The Jews of Poland, whether they lived in the shtetls or the large cities, did well to overcome a tradition in which pork was the major source of protein and where nearly every meat dish incorporated dairy products in the cooking. Each of the following dishes, distinctly Jewish in origin, is now considered part of the repertoire of any good Polish cook in Israel as well as in Poland.
Because Jerusalem boasts more than a dozen Romanian restaurants, many Israelis have come to associate the cookery of this Balkan land primarily with lemon-flavored soups and grilled meats. This is fine because ciorba, a thick and hearty soup based on chicken stock, lemon juice, boiled beef and carrots, beans, okra and tomatoes is a marvelous treat.
Nor can one fault the traditional Romanian mixed grill. Cooked over open charcoals, garlicky minced meat patties, steak, liver and seasoned kebabs are a carnivore's delight. Those who like variety meats will also find the brain, spinal cord and kidneys that make up a part of this grill much to their taste.
As delicious as these dishes may be, they are not fully representative of the rich Romanian kitchen. This is a style of cookery that may best be described as earthy. With few frills, Romanian cooks have evolved a country-style cuisine that falls somewhere between the dishes we normally associate with Europe and those of the Middle East. Sausages are as popular as they are in Central Europe, but minced meat patties like the garlicky beef mititei are skewer grilled, like Middle Eastern kebabs. Tarator, the favorite cold yogurt and cucumber soup of Romania is another dish that has many Middle-Eastern cousins.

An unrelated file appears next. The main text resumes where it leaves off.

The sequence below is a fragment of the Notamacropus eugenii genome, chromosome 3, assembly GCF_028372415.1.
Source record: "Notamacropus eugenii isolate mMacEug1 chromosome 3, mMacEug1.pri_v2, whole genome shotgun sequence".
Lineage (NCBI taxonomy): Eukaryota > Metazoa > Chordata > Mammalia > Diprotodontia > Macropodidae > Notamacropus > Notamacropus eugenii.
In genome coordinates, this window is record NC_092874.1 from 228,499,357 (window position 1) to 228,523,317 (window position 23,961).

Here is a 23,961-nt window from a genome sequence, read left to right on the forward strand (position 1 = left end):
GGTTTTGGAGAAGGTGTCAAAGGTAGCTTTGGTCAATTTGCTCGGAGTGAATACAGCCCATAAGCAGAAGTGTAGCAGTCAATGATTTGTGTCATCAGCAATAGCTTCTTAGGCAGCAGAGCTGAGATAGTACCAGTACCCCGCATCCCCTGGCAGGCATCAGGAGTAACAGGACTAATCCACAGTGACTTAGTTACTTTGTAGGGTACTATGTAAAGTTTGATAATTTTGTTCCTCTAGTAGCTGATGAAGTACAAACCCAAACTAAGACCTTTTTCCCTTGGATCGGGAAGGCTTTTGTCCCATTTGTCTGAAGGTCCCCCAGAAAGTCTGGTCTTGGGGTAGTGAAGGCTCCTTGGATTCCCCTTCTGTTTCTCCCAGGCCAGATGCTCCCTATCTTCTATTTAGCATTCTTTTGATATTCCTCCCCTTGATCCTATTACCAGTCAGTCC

While the Jews of Romania did not make significant contributions to the cookery of that nation, they had little trouble in adopting this style of cookery to the needs of kashrut. Here are a few sample recipes.
Noted for their hearty appetites, pre-revolutionary Russians enjoyed talking and writing about food nearly as much as they enjoyed eating it. No literature, in fact, has set so many of its scenes around the table. In Tolstoy's magnificent Anna Karenina, for example, there is a delightful scene in which the sensual and polished Oblonsky and the spiritual Levin go out to dine together at a fashionable Moscow restaurant. Oblonsky wants to order elegant dishes in the French style: oysters, soupe printaniere, turbot with sauce Beaumarchais and capons à l'estragon. Levin, who in Tolstoy's mind was evidently a symbol of virtuous Russian simplicity is unhappy at this and would have preferred plain porridge, cabbage soup, bread and cheese.
Thanks to Czar Peter the Great, who encouraged the importation of Western European culture, the best Russian cuisine since the 18th century has been heavily influenced by the French chefs who came to work in the homes of the royal family. In fact, not a few well-known "Russian dishes" (Beef Strogonoff, Charlotte Russe, Chicken Pojarsky and Chicken Kiev) were invented by Frenchmen.
The massive immigration of Russian Jews to Israel in the last two decades of the 20th century guaranteed that the cuisine, both of the Tsars and the peasants, would become a permanent part of the Israeli culinary scene. Following are sample recipes.
Daniel Rogov is the restaurant and wine critic for the daily newspaper Ha'aretz. He is also the senior writer for Wine and Gourmet Magazine and contributes culinary and wine articles to newspapers in Europe and the United States.
Source: Israeli Foreign Ministry and Rogov's Ramblings. Reprinted with permission.